I have fond memories of visiting my grandparents as I grew up. On my mother’s side, I recall running around in my grandfather’s impressive garden while eating raspberries and trying not to kick up the younger plots. On my father’s side, we would go for strolls and run errands at the shopping center with my grandmother.
Regardless of age or ability, everyone needs to be active. Canada’s Physical Activity Guidelines recommend that children spend at least an hour a day doing moderate to vigorous physical activity, and that adults do at least 150 minutes per week. One of the more fun ways to meet these recommendations is to be active with loved ones (partner, children, or grandparents!).
Youngsters visiting Grandma and Grandpa can encourage their grandparents to get moving, like I did when I was young, with the boundless energy they bring through the door. Here are some ideas on how grandparents can be active with their grandchildren:
- After school: Grandparents can pick up children from school and walk home together. If distance is an issue, play at the school, in the local park together before or after the commute home.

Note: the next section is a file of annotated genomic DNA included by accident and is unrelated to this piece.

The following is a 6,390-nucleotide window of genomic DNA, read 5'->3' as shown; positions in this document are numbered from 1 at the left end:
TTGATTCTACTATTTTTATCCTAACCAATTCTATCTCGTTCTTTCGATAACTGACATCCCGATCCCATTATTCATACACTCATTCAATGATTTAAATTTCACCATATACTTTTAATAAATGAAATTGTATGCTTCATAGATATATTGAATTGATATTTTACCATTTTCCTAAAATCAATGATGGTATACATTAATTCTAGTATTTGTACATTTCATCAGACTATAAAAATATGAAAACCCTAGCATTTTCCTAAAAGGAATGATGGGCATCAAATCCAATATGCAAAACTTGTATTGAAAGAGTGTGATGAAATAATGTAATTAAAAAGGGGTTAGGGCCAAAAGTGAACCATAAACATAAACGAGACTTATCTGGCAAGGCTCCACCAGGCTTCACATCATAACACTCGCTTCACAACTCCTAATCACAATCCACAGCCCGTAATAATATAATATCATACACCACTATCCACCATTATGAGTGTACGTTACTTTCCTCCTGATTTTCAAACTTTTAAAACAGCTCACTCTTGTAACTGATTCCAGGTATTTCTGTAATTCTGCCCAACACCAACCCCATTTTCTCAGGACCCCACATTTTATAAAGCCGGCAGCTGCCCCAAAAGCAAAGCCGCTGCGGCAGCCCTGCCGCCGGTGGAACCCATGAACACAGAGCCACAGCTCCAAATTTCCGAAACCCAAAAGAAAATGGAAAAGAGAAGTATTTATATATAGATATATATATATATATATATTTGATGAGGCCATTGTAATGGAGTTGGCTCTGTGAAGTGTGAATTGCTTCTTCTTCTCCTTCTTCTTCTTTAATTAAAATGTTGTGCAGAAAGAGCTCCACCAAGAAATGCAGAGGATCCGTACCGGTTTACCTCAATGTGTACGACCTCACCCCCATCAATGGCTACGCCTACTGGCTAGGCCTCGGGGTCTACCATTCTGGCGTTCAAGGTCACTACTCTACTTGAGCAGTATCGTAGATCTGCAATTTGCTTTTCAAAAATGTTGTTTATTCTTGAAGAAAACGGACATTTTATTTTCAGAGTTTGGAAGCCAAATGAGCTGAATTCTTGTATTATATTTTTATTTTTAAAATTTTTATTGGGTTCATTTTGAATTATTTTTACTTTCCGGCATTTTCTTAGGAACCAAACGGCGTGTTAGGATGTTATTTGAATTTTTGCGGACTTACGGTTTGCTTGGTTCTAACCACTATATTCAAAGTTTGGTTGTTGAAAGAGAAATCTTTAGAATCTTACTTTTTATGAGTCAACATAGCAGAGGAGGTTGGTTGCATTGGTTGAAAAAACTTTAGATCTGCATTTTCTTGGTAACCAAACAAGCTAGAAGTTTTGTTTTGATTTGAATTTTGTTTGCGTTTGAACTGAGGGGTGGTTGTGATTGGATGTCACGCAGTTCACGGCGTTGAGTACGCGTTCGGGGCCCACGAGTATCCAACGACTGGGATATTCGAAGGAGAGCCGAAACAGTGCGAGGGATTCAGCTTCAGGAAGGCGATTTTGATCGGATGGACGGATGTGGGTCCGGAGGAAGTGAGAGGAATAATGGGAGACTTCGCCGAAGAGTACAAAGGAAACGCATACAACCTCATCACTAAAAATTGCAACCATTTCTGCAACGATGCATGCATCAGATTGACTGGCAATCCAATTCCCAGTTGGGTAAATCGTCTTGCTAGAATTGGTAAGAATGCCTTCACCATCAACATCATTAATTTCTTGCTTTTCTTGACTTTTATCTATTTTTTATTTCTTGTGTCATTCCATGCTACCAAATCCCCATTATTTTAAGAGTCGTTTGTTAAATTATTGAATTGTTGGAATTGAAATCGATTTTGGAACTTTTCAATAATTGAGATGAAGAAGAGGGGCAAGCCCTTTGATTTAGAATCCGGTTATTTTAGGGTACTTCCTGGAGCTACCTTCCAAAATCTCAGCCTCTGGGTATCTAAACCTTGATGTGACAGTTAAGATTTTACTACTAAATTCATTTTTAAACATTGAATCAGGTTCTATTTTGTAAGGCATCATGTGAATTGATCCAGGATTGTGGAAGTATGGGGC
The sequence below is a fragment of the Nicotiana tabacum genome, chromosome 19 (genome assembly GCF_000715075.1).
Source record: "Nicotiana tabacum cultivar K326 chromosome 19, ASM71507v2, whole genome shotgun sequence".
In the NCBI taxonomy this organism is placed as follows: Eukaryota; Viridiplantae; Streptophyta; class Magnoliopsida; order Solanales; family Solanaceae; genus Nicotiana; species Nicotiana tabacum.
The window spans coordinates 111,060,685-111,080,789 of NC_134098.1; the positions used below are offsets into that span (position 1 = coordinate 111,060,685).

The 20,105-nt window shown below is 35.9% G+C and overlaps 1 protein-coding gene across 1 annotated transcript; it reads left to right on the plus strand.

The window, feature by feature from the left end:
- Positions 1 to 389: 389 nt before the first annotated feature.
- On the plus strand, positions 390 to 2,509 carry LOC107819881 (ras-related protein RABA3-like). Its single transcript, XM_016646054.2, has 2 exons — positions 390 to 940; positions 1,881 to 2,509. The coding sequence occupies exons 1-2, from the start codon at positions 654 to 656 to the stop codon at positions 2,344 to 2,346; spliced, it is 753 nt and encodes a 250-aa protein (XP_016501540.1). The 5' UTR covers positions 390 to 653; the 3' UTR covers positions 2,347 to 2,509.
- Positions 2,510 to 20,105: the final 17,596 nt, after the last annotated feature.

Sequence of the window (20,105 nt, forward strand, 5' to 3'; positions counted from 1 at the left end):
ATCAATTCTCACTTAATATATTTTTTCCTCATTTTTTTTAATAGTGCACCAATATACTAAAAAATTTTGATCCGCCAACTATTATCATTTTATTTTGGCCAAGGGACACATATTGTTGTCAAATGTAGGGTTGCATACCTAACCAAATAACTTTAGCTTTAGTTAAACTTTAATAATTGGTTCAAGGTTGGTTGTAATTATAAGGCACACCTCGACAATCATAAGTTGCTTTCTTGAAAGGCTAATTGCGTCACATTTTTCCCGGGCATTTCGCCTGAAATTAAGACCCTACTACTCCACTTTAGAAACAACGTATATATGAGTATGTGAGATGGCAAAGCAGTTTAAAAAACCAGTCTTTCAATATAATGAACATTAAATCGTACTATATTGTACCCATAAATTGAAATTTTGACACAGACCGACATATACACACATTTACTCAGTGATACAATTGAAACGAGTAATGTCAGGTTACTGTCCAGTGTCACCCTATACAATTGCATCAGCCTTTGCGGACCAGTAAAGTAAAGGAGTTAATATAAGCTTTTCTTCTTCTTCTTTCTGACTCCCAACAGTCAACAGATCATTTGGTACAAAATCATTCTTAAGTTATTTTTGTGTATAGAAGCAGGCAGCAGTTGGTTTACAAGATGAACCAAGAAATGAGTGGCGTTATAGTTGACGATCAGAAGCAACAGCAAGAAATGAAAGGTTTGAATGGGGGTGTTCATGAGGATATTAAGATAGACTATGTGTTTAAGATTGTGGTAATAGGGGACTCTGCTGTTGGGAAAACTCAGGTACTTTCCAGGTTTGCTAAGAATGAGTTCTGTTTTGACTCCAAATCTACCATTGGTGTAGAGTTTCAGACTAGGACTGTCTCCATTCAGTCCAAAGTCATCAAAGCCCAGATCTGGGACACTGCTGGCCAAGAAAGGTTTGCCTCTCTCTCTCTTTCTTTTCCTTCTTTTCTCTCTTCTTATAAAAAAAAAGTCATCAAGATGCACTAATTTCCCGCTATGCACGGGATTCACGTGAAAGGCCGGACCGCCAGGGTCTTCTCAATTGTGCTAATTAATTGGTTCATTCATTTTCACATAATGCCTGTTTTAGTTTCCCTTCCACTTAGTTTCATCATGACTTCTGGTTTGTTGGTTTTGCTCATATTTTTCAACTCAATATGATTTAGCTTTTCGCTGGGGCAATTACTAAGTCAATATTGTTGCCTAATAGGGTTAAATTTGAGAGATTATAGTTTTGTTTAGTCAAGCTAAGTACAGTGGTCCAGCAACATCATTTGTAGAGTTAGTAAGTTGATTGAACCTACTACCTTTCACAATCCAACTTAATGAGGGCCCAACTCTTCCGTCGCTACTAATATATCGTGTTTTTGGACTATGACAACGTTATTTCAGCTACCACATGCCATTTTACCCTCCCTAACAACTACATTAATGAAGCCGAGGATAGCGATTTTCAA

- On weekends: Grandparents and grandchildren can do a variety of active things together. Try visiting a park and playing one of these games, going for a short hike, or going to the pool.
Did you know? There are many benefits to doing activities with people in different age groups – like when grandparents play games with their grandkids. Here’s a few:
- It gives children opportunities to learn more about their family history and traditions (for example, tobogganing or fishing).
- Grandparents can be excellent role models. When children see their grandparents (or parents) practise physical activity, it promotes active living and lifelong good habits.
- It gives grandparents a way to connect with their grandchildren, and experience some of their interests.
What memories do you have of being active with your grandparents?
October 1 is National Seniors Day! A great time to make a playdate and celebrate with Grandma and Grandpa. Learn more here.